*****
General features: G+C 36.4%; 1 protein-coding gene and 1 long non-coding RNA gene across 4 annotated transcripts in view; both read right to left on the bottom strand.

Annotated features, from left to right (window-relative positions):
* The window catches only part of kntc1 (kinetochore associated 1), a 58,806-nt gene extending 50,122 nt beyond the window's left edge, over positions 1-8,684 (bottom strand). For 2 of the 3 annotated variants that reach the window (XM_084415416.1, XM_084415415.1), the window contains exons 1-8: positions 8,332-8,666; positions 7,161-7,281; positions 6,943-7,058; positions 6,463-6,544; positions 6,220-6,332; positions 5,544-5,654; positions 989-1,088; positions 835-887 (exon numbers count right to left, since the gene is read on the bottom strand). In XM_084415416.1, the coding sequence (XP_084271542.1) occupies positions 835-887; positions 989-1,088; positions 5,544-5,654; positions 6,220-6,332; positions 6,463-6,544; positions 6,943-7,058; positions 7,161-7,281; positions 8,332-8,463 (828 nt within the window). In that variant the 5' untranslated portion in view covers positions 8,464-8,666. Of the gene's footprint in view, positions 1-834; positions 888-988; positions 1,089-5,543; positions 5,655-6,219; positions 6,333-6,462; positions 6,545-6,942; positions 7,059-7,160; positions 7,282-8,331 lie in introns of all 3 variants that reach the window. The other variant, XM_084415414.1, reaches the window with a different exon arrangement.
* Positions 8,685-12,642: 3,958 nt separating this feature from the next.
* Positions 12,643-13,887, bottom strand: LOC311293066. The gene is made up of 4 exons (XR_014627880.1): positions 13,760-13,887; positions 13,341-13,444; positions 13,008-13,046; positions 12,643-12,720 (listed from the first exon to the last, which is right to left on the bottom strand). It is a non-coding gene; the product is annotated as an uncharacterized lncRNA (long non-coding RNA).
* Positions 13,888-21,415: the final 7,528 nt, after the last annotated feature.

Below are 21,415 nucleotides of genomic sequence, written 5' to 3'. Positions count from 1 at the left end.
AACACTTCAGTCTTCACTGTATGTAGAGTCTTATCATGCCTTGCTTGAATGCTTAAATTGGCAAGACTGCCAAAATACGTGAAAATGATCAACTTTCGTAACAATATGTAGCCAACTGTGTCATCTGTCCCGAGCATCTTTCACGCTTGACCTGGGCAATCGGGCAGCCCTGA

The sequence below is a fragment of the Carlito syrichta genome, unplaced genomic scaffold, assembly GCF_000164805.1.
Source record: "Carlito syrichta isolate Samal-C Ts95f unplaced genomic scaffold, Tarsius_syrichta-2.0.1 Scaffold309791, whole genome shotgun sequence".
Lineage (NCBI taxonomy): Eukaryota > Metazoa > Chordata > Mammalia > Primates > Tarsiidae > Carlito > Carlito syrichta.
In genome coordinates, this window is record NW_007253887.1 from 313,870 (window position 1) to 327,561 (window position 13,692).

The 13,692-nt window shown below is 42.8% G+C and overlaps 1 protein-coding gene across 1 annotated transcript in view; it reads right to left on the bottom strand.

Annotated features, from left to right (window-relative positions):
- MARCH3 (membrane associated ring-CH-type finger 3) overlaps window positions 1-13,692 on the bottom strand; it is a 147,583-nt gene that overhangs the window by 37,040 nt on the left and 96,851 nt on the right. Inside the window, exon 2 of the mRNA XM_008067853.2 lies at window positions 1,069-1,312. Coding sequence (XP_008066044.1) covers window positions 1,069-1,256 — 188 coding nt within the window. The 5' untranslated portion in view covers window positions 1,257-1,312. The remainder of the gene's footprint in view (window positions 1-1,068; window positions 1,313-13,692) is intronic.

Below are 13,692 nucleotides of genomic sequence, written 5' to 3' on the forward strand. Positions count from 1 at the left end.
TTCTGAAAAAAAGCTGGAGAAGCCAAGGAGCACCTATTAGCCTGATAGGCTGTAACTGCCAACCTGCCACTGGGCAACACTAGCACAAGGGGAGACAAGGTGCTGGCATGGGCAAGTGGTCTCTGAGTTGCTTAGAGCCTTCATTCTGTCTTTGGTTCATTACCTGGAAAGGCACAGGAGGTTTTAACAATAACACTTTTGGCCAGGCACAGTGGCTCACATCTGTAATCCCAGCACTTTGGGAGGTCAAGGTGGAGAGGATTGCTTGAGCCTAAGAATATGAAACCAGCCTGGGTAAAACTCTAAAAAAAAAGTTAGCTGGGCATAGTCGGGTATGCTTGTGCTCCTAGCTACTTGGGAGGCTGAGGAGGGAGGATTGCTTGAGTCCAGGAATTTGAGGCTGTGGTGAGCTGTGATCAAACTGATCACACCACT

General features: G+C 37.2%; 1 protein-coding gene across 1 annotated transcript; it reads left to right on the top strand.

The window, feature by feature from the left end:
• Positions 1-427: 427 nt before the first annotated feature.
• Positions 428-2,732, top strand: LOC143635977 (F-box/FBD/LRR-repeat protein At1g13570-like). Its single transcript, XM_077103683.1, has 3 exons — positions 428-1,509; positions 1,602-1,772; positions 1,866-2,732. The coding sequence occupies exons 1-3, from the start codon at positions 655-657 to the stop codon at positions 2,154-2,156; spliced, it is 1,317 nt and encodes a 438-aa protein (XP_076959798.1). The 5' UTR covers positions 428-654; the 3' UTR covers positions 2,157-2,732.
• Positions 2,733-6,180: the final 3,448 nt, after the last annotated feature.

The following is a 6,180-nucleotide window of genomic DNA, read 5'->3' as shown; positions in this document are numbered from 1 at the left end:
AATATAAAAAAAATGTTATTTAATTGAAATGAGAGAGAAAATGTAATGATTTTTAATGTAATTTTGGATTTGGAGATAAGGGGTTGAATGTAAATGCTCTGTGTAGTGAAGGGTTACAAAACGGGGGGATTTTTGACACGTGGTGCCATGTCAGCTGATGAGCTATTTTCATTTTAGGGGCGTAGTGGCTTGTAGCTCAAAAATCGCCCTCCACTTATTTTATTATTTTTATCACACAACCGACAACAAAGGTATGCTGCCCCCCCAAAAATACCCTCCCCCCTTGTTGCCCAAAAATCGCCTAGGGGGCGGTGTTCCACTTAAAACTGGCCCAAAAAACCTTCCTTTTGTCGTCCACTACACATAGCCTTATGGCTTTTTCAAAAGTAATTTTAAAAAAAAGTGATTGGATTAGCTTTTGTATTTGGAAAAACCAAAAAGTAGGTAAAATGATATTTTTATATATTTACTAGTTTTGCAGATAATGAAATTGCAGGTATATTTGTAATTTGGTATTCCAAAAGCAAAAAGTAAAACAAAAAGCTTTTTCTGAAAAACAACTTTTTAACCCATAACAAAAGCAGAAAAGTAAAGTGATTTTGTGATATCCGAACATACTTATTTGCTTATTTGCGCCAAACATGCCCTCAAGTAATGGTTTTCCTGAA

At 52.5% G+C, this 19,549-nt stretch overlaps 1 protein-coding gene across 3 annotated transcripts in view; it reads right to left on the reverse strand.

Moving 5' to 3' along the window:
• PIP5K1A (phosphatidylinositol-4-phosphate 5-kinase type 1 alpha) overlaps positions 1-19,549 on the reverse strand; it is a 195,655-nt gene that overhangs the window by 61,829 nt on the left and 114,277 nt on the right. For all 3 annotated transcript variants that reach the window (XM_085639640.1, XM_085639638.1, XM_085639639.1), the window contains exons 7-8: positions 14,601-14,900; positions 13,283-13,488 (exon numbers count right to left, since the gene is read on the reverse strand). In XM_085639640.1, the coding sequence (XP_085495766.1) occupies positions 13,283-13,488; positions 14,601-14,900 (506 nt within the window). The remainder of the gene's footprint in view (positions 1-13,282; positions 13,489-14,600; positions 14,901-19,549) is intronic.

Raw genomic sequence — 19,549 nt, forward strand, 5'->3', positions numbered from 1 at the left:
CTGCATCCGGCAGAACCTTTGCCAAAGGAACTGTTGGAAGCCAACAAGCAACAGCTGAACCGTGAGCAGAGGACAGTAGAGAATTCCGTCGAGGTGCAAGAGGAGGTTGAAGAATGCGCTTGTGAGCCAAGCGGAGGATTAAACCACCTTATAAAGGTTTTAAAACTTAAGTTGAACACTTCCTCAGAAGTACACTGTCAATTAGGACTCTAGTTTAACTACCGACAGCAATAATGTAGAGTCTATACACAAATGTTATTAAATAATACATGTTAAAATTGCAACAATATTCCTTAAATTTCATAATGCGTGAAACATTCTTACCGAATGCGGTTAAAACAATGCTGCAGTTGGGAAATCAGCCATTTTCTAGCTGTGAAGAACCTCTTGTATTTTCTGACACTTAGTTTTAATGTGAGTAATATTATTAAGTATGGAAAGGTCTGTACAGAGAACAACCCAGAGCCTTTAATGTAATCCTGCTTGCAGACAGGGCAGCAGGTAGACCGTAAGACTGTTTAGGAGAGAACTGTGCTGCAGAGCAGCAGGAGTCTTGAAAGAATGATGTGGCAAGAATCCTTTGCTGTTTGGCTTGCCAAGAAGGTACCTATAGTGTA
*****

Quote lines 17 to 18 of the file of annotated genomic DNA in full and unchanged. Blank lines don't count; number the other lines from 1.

TTCTGAAAAAAAGCTGGAGAAGCCAAGGAGCACCTATTAGCCTGATAGGCTGTAACTGCCAACCTGCCACTGGGCAACACTAGCACAAGGGGAGACAAGGTGCTGGCATGGGCAAGTGGTCTCTGAGTTGCTTAGAGCCTTCATTCTGTCTTTGGTTCATTACCTGGAAAGGCACAGGAGGTTTTAACAATAACACTTTTGGCCAGGCACAGTGGCTCACATCTGTAATCCCAGCACTTTGGGAGGTCAAGGTGGAGAGGATTGCTTGAGCCTAAGAATATGAAACCAGCCTGGGTAAAACTCTAAAAAAAAAGTTAGCTGGGCATAGTCGGGTATGCTTGTGCTCCTAGCTACTTGGGAGGCTGAGGAGGGAGGATTGCTTGAGTCCAGGAATTTGAGGCTGTGGTGAGCTGTGATCAAACTGATCACACCACT

General features: G+C 37.2%; 1 protein-coding gene across 1 annotated transcript; it reads left to right on the top strand.